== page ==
Coworking spaces like Seattle's Impact Hub build public thinking by default. (Image: Impact Hub)
Coworking spaces like Seattle’s Impact Hub build public thinking by default. (Image: Impact Hub)

Sometimes it’s smart to share an idea, and sometimes it’s smarter to keep it quiet.

Know the difference?

Commanding the toggle between public and private thinking is a big deal for anyone who wants to make the most of the tools we’ve got. Namely, these digital networks that make large-scale sharing so simple and effective that never jumping in feels like the worst option.

But it’s entrepreneurs who might have the most to gain. Or lose.

I just finished reading “Hackers,” Steven Levy’s classic chronicle of computer culture from the 1950s to the 80s, and it includes a fascinating, albeit analog example of how public idea sharing can go from mission-critical to mission risk.

It’s about what became of the legendary Homebrew Computer Club.

Invitation to the first meeting of the Homebrew Computer Club (Wikimedia Commons)
Invitation to the first meeting of the Homebrew Computer Club (Wikimedia Commons)

The club started as a casual gathering of Silicon Valley hardware geeks, tinkerers who wanted to share their motherboards with the few people who’d appreciate them before home computers were a thing.

“Exchange information, swap ideas, help work on a project, whatever…” read the billboard flier announcing the first meeting on March 5, 1975.

Visionaries like Steve Wozniak, Steve Dompier and Bob Marsh saw their hacks grow into projects and then products, as companies like Processor Tech, Cromemco and Apple spun off from members’ shared ideas.

If you were into computing and you weren’t there, you missed out. Big.

But then, little by little, members stopped showing up. As Chris Espinosa, Apple employee no. 8, put it to Levy:

When we started getting involved with Apple, we found what we wanted to work on … and we wanted to go into one subject deeper rather than covering the field and finding out what everybody was doing. And that’s how you make a company.

Today, communities as powerful as Homebrew can form without members meeting in person or even knowing each other’s names. Inspiration goes further than ever, making it smart for groups bent on innovation to maintain an open breeding ground of new ideas.

Screen Shot 2014-07-09 at 9.18.35 AM

No wonder the startup world prizes a sustained level of public thinking. Developers network. CEOs build brands. Everyone wants to write that viral blog post. The conversation about how best to run a company is one of the busiest on the Internet. And a city’s tech “hub” is judged not just by its companies, but by the idea-sharing glue that holds it together.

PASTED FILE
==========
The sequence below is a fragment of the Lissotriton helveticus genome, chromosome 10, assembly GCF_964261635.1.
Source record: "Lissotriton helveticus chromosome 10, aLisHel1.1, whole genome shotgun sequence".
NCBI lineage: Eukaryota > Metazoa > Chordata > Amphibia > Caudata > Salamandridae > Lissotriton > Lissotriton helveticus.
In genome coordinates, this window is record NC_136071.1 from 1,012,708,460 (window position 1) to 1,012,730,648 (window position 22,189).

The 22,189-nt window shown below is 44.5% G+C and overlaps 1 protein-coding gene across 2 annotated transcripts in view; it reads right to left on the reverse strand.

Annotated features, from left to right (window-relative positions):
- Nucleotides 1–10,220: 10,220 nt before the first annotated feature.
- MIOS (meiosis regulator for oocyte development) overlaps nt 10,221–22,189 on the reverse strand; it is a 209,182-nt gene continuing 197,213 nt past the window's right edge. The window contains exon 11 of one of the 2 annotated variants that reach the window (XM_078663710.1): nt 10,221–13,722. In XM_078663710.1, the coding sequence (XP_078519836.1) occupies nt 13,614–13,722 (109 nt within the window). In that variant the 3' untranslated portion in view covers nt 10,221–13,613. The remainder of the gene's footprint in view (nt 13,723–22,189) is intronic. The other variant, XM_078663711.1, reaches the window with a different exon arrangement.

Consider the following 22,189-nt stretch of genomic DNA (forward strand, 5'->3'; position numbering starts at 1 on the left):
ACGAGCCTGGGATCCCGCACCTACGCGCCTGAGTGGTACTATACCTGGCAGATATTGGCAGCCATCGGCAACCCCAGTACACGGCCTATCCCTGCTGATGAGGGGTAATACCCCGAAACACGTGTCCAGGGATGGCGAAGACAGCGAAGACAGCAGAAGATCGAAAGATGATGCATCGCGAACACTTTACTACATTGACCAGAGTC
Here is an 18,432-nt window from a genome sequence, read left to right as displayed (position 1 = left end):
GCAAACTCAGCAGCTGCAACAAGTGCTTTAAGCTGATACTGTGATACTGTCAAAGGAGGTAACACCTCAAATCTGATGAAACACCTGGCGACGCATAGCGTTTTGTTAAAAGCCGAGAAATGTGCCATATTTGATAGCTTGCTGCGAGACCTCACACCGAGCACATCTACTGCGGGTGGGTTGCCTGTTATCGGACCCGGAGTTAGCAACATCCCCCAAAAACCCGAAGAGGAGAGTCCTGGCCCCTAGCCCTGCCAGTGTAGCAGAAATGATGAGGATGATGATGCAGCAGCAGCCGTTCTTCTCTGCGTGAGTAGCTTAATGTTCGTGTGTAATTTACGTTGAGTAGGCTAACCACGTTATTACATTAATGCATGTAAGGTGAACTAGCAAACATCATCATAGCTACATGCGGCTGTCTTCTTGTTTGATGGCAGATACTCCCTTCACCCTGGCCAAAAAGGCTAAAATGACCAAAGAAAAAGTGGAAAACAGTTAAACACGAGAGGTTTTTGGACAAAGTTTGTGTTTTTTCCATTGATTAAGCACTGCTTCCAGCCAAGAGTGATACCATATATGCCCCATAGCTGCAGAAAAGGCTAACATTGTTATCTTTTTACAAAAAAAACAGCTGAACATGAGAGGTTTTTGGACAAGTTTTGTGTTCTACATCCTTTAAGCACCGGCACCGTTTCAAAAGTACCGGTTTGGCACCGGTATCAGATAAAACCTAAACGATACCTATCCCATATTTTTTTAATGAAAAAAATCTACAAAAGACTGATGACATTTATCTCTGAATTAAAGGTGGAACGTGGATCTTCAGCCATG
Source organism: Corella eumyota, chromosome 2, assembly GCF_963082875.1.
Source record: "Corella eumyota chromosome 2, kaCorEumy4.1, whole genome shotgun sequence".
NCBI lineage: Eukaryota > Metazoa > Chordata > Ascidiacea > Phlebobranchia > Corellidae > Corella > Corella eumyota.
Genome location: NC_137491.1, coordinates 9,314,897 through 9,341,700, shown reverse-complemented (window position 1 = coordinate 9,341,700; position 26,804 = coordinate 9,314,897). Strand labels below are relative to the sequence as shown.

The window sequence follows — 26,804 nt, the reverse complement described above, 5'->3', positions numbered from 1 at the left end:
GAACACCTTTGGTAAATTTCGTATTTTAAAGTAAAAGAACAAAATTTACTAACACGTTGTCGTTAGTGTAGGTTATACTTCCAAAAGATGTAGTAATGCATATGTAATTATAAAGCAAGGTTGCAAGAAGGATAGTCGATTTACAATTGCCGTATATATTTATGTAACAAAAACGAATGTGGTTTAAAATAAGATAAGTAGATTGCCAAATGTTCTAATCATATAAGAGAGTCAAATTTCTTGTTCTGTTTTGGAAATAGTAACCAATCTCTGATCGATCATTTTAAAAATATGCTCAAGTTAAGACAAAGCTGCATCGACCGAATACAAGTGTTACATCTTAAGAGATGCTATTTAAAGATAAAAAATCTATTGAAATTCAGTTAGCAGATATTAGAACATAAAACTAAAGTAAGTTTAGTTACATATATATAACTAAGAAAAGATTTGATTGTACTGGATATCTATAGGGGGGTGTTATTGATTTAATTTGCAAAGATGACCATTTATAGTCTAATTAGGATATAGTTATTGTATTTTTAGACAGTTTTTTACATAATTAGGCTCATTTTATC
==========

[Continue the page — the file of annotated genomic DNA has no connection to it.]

Then there are resources. Startups have come to model the loose connections of open networks, coming together piece by piece. A founder here, an investor there. Isolation kills.

But there are times to gab, and times to hush. And risks to making the worse choice, whichever it is.

Tech author Clive Thompson is the first I’ve heard call having command of our public/private toggle a “crucial new skill.” It’s all about optimizing your thinking, he explains in his latest book, “Smarter Than You Think.”

How do you make the most of collaborative networks without compromising your ability to develop an idea?

“My contention in my book was that in situations where you worry about competition, most people choose, correctly, to keep quiet about things,” he told me on Facebook.

But I’ve had other business people tell me the opposite. Depending on the type of business, talking out loud and regularly about what you’re aiming to do can be a terrific way to shake the trees for potential collaborators, investors, customers, etc.

The problem comes when you have an idea that doesn’t require a lot of resources to develop and is *really* easy to copy. In that situation, keeping quiet about things is probably best for competition.

I’ve got nothing solid to back this up, but it seems to me that entrepreneurs who’ve developed a strong sense of what to share and what to let bake do a lot of both. They flow from project to blog post to team building to crowdsourcing, soaking up the benefits along the way.

Those without a strong sense get anxious. I’d say that’s most of us. Stay too private and you miss key resources. Be too public and you lose your way before you’ve even found it. Some sit and wait for the path to clear. Others ask mentors and colleagues for help.

Is your public/private toggle helping or hurting you?

Talk amongst yourselves. Or not.

Comments

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